Geographic Profiling – a novel tool for locating tarsier sleeping sites

The Spectral Tarsier (Photo credit: Callum Pearson, Opwall 2013)

The Spectral Tarsier (Photo credit: Callum Pearson, Opwall 2013)

An analytical tool developed for use within criminology is being put to good use in ecological research. It has proved particularly useful in locating species in challenging habitats.

Geographic Profiling (GP) is an analytical tool developed originally to solve the problem of information overload when dealing with cases of serial crime. Here, it uses the spatial locations of connected crimes (such as serial rape, arson or murder) to predict the areas that will most likely include the criminal’s residence. It is a methodology that looks at the locations of connected crimes to determine the most probable anchor point (workplace or home for example) for that criminal. Investigations often result in large numbers of tip-offs, and large numbers of suspects rather than too few. Time and financial constraints will impede most investigations if every suspect has to be scrutinised. In the 1980s, police investigating the case of the Yorkshire Ripper accrued 268,000 suspect names and 5.4 million vehicle registration numbers. Clearly time constraints in this case meant that investigating each suspect would be unrealistic.

GP has been very successful within the field it was created for, and is widely used on a global scale, by police forces and investigative agencies. More recently this method has been applied to biological data sets such as animal foraging patterns, white shark dispersal patterns, invasive species and epidemiology. Human hunting behaviour observed in criminals involves searching and choosing a victim, method of attack by the offender and a target location. These behaviours are consistent with animals’ hunting and foraging behaviours, so applying criminology methodologies to ecological studies is a logical and valid step.

Using the tool within ecological research

these techniques originally used in criminology can be successfully applied to locating tarsier sleeping sites, and as such be further used within ecological research

SE Asia, specifically Sulawesi, houses a huge number of endemic species, and often habitat assessments of cryptic and elusive animals such as the tarsier are overlooked, primarily due to the difficulties of locating them in challenging habitats. The ability to accurately and reliably detect individuals as a basis for subsequent assessments of population growth, density and other variables is crucial for developing an understanding of change within populations and developing plans for management of both species and their habitat. Traditional assessment techniques are often limited by time constraints, costs and challenging logistics of certain habitats. In particular difficulties arise when studying elusive species with cryptic behaviours.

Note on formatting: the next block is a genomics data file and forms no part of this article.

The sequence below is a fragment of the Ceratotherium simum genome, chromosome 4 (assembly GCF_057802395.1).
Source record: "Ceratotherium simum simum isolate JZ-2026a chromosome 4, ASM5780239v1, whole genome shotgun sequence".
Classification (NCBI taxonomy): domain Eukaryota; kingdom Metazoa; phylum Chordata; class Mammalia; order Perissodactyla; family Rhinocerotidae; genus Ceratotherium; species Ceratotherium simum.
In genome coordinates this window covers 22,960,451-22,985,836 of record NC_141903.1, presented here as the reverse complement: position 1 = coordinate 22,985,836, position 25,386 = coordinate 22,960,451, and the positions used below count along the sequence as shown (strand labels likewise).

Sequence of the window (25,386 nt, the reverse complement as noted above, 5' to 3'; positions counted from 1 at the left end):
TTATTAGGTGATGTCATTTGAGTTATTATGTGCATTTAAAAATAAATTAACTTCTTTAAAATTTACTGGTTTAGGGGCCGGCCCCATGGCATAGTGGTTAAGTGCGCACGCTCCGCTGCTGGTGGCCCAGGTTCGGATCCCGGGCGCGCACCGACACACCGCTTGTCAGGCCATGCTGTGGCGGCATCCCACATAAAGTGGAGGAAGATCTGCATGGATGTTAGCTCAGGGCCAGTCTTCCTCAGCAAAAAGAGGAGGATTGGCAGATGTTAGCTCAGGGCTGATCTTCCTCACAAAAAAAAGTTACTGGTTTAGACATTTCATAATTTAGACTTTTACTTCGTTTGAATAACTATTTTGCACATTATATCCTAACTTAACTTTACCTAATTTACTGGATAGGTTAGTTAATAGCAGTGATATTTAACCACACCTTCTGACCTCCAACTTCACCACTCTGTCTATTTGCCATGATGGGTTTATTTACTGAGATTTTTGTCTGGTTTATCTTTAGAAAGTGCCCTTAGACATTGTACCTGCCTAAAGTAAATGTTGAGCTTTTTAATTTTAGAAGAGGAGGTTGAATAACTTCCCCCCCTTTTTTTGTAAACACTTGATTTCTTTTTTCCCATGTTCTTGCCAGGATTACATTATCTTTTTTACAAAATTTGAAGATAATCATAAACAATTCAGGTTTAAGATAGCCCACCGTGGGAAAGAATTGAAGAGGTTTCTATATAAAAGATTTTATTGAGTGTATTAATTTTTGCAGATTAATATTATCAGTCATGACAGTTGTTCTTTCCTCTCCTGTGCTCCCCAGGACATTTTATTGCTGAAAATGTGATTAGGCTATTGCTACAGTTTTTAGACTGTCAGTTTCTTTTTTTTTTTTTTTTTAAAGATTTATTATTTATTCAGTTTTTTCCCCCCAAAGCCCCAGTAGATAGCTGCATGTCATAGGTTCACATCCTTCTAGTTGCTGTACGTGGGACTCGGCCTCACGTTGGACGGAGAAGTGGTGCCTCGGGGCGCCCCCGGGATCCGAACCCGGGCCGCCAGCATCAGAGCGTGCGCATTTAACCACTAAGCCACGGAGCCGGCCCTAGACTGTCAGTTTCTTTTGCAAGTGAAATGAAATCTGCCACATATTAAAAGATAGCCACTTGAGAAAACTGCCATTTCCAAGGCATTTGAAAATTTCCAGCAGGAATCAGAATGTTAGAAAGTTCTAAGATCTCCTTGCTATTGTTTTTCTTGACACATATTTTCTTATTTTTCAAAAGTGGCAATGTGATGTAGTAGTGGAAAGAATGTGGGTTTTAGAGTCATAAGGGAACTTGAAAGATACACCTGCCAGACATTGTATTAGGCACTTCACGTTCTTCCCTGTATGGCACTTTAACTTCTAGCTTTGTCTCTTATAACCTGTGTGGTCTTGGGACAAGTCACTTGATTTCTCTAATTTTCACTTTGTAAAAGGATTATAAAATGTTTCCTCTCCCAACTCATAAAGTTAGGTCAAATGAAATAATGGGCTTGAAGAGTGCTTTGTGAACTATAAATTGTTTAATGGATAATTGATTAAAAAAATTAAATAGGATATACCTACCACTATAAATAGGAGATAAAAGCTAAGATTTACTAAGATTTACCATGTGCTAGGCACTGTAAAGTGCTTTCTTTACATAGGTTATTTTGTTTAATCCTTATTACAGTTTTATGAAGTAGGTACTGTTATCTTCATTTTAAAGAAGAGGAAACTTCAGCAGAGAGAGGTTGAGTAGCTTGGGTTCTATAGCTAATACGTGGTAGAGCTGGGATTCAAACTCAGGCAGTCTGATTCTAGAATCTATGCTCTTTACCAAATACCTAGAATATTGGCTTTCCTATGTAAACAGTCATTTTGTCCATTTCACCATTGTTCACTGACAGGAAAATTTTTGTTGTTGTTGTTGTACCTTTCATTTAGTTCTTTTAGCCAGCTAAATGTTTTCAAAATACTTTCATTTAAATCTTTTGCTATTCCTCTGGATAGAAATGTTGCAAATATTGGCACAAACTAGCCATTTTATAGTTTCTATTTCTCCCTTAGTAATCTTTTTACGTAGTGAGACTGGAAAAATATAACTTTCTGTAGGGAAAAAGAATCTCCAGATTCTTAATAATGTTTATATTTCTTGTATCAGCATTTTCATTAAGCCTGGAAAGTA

Did it work?

The package used is called Rgeoprofile, and it combines Google Maps using the R software package Rgooglemaps. This software was written by Dr Steven Le Comber, Dr Mark Stevenson and Dr Bob Verity of Queen Mary University London. A geoprofile is subsequently produced which is effectively a probability surface whereby every location on the geoprofile will have a probability attached to it of there being a source site there. Using the GPS location of tarsier vocalisations recorded on Buton Island, Indonesia, it was possible to see if the location of tarsier sleeping trees could be predicted from these vocalisation data alone.

Geoprofile produced, showing the location of the sleeping sites (blue dots) and GPS of actual call locations (black dots)

Geoprofile produced, showing the location of the sleeping sites (blue dots) and GPS of actual call locations (black dots)

We can assess the model’s performance using the hit score percentage. The hit score can be considered most intuitively by imagining a highly simplified game of ‘Battleships’. Let us suppose we are searching for a single battleship, occupying one cell in a 10×10 grid. If we call out grid squares at random (eg H2, C5, B7… etc), sometimes we will be lucky and the battleship will be in the first cell we call out. On the other hand, sometimes we will be unlucky and it will be in the 100th. In the first place, we have had to search one square out of 100; hence, the hit score percentage is 1%. In the second, the hit score is 100%. On average, we expect to have to search half of the 100 cells before locating the battleship. Thus, a hit score of 50% is the benchmark for a random, or non-prioritised, search and lower hit score percentages indicate a more efficient search strategy.

The model found 10 of the 26 known sleeping sites by searching less than 5% of the total area (3.4km2), or giving a hit score value of 5%. In addition the model located all but one of the sleeping sites by searching less than 15% of the area. We would expect a hit score percentage value of 50% from random search methods. The model also suggested that we searched for a tarsier sleeping tree at a particular GPS coordinate, and remarkably we found two trees within 5 metres of this, in an area of forest that previously we would not have surveyed. The results strongly suggest that these techniques originally used in criminology can be successfully applied to locating tarsier sleeping sites, and as such be further used within ecological research.

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